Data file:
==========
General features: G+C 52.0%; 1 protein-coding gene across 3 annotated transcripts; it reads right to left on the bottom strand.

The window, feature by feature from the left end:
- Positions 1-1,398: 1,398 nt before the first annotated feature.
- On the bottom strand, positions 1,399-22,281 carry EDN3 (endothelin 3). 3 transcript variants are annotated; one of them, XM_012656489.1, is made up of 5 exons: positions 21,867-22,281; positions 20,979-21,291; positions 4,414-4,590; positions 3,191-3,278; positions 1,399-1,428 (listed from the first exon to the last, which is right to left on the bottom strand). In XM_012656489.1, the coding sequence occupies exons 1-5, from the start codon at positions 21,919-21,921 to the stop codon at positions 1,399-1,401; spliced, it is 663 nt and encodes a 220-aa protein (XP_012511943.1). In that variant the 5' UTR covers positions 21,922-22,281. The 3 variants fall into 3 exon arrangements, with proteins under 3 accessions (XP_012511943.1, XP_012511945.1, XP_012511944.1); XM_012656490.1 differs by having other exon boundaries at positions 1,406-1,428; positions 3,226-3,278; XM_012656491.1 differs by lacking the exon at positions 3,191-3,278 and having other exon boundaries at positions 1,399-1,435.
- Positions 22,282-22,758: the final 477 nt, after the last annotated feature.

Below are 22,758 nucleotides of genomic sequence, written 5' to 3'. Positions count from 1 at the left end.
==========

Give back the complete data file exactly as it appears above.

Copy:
General features: G+C 52.0%; 1 protein-coding gene across 3 annotated transcripts; it reads right to left on the bottom strand.

The window, feature by feature from the left end:
- Positions 1-1,398: 1,398 nt before the first annotated feature.
- On the bottom strand, positions 1,399-22,281 carry EDN3 (endothelin 3). 3 transcript variants are annotated; one of them, XM_012656489.1, is made up of 5 exons: positions 21,867-22,281; positions 20,979-21,291; positions 4,414-4,590; positions 3,191-3,278; positions 1,399-1,428 (listed from the first exon to the last, which is right to left on the bottom strand). In XM_012656489.1, the coding sequence occupies exons 1-5, from the start codon at positions 21,919-21,921 to the stop codon at positions 1,399-1,401; spliced, it is 663 nt and encodes a 220-aa protein (XP_012511943.1). In that variant the 5' UTR covers positions 21,922-22,281. The 3 variants fall into 3 exon arrangements, with proteins under 3 accessions (XP_012511943.1, XP_012511945.1, XP_012511944.1); XM_012656490.1 differs by having other exon boundaries at positions 1,406-1,428; positions 3,226-3,278; XM_012656491.1 differs by lacking the exon at positions 3,191-3,278 and having other exon boundaries at positions 1,399-1,435.
- Positions 22,282-22,758: the final 477 nt, after the last annotated feature.

Below are 22,758 nucleotides of genomic sequence, written 5' to 3'. Positions count from 1 at the left end.